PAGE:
Why the Baltimore Bridge Collapsed so Quickly

Just shy of half past one in the morning, the MV Dali, a giant container ship, was sailing gently out of the port of Baltimore when something went terribly wrong. Suddenly, lights all over the 300-meter-long vessel went out. They flicked on again a moment later, but the ship then began to veer to the right, towards one of the massive pylon-like supports on the Francis Scott Key truss bridge—a huge mass of steel and concrete that spans the Patapsco River.

The Dali’s lights went out a second time. Then the impact came. The ship ploughed into the support, with large sections of the bridge’s main truss section instantly snapping apart and falling into the river. It took just 20 seconds or so for the structure to come down.

Now, a major US port is in disarray, and several people who were working on the bridge at the time of its collapse are missing. A rescue operation is underway. President Biden has called the disaster a “terrible accident.” Ship traffic is currently stuck either side of the crash site, and a major roadway through Baltimore has been cut off.

“It’s a dreadful tragedy, and something you hope never to see,” says David Knight, a bridge expert and specialist advisor to the UK’s Institution of Civil Engineers. But commenting on footage of the bridge collapse, he says he is not surprised by the manner in which it crumpled.

Large steel structures may seem invulnerable, but steel, explains Knight, is relatively lightweight for its size. As soon as it is pushed or pulled the wrong way with enough force, it can fold like paper. In this case, the Francis Scott Key Bridge was a “continuous,” or unjointed, bridge that had a 366-meter-long central truss section. (Truss bridges use steel beams, arranged in triangular shapes, to support their load.) The central truss was made up of three horizontal stretches, known as spans, with two sets of supports holding these above the water. It was the third-largest structure in the world of its kind.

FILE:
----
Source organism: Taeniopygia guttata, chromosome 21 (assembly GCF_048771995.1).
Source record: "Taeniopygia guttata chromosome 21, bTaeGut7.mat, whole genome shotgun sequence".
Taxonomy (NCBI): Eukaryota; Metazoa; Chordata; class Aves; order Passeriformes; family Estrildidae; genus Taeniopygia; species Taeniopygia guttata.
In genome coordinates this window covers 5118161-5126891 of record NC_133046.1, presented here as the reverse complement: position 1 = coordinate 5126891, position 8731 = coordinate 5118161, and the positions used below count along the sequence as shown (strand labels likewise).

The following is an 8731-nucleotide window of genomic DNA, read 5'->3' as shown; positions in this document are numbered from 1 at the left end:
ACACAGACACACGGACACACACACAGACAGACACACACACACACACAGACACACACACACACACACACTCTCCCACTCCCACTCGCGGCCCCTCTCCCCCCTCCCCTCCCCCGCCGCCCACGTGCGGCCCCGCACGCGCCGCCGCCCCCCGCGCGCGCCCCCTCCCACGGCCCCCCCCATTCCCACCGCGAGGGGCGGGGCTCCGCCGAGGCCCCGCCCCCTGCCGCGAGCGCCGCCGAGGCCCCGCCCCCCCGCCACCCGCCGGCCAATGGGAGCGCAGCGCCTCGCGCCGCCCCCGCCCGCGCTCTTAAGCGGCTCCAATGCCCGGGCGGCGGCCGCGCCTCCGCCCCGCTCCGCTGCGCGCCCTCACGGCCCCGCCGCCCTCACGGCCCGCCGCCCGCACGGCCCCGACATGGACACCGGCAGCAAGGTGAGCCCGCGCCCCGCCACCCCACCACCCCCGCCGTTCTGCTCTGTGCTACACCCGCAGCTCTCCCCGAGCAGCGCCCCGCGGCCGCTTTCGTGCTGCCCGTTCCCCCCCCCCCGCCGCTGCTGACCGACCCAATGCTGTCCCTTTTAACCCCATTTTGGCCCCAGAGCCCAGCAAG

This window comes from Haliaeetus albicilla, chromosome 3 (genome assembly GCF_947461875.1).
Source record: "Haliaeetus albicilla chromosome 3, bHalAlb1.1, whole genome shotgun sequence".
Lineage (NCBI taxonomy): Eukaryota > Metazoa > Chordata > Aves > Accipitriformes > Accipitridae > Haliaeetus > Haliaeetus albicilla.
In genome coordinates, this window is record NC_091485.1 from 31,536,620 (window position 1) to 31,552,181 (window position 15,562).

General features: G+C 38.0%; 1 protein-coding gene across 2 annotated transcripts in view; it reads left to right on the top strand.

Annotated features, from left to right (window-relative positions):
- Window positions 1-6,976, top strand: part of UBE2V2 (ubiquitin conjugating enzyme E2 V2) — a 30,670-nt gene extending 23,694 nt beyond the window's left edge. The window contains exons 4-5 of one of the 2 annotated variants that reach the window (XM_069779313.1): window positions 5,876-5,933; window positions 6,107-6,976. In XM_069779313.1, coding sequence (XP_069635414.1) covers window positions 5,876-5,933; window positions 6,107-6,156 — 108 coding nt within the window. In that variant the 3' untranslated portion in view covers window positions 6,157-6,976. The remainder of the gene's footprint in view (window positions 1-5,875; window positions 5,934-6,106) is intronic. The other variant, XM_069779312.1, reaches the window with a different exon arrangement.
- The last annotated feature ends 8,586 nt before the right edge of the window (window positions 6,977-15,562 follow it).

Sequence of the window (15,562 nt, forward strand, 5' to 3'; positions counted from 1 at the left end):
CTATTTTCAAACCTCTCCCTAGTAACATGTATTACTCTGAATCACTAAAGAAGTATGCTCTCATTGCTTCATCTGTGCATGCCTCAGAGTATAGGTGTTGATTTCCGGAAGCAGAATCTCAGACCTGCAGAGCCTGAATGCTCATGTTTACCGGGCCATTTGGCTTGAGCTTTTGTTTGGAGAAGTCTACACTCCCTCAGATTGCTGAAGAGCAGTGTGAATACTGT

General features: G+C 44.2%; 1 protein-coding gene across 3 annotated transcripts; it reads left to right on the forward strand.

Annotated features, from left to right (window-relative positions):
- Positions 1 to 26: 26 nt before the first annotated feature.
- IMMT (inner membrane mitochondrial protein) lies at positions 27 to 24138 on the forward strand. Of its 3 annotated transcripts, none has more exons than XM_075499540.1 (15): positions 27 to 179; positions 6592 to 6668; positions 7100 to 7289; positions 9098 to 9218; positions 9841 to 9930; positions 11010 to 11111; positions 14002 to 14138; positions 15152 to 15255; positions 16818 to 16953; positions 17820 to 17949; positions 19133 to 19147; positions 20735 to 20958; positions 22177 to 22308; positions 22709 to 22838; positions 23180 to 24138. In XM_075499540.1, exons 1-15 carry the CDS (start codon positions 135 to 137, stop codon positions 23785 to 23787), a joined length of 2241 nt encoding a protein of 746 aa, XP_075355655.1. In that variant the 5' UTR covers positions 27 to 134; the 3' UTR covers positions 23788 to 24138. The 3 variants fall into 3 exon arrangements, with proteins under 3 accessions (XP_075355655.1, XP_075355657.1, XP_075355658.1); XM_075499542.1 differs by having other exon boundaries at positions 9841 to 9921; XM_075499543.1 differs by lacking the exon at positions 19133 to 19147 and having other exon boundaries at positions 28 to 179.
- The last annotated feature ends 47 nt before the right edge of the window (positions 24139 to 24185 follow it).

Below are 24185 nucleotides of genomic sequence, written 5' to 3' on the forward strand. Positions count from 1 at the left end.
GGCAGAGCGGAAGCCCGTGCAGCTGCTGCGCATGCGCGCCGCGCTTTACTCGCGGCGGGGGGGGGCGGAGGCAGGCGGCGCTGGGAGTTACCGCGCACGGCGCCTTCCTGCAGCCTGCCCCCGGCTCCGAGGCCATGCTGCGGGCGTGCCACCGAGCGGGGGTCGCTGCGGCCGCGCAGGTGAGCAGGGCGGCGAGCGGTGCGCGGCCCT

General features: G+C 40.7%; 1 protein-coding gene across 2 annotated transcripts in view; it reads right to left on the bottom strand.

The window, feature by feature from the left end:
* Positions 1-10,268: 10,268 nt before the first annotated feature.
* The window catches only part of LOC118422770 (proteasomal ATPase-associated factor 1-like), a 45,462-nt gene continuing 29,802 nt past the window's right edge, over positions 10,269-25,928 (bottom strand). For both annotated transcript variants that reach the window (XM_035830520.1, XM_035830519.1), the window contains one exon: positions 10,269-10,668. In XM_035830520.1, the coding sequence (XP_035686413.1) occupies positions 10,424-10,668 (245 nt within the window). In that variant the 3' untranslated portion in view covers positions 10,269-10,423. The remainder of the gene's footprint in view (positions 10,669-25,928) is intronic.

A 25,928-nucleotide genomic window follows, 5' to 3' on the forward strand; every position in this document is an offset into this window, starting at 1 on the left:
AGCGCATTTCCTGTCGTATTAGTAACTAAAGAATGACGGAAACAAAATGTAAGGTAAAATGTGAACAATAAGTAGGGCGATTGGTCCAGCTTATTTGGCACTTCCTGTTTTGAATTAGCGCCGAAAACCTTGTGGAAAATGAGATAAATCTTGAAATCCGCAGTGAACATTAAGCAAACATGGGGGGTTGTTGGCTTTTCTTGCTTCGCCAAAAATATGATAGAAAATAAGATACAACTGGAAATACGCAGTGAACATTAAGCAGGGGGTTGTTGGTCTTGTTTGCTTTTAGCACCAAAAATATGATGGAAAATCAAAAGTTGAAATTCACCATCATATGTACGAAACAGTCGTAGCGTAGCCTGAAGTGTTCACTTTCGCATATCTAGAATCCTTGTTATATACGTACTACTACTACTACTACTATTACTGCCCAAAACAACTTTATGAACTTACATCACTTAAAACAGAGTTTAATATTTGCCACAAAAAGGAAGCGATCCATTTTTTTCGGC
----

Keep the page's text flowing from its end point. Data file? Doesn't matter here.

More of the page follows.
“When you take a support away, there is very little in the way of robustness,” says Knight. “It will drag down, as we saw, all three spans.” The separate approach spans remain standing. There is nothing in Knight’s view that immediately suggests any structural problem with the bridge. An engineering firm, Hardesty & Hanover (H&H), confirmed to WIRED that it performed an inspection of the bridge in 2019, and that other inspections have been carried out since, but it has not provided any additional details on the state of the structure. WIRED has approached H&H for further comment. In June last year, the Federal Highway Administration rated the condition of the bridge as satisfactory.

The immense force of the container ship impact should not be underestimated, adds Knight. Such vessels require a lot of power and time—perhaps many minutes—to come to a complete stop. The Francis Scott Key Bridge was completed in 1977. In more recent decades, bridge engineers have commonly incorporated defenses to reduce the potential damage by ship strikes when bridges are erected in similar locations, Knight says. These include hydraulic barriers and additional concrete around the base of bridge supports, for instance. However, even with such fortifications in place, heavy strikes can still cause devastating damage.

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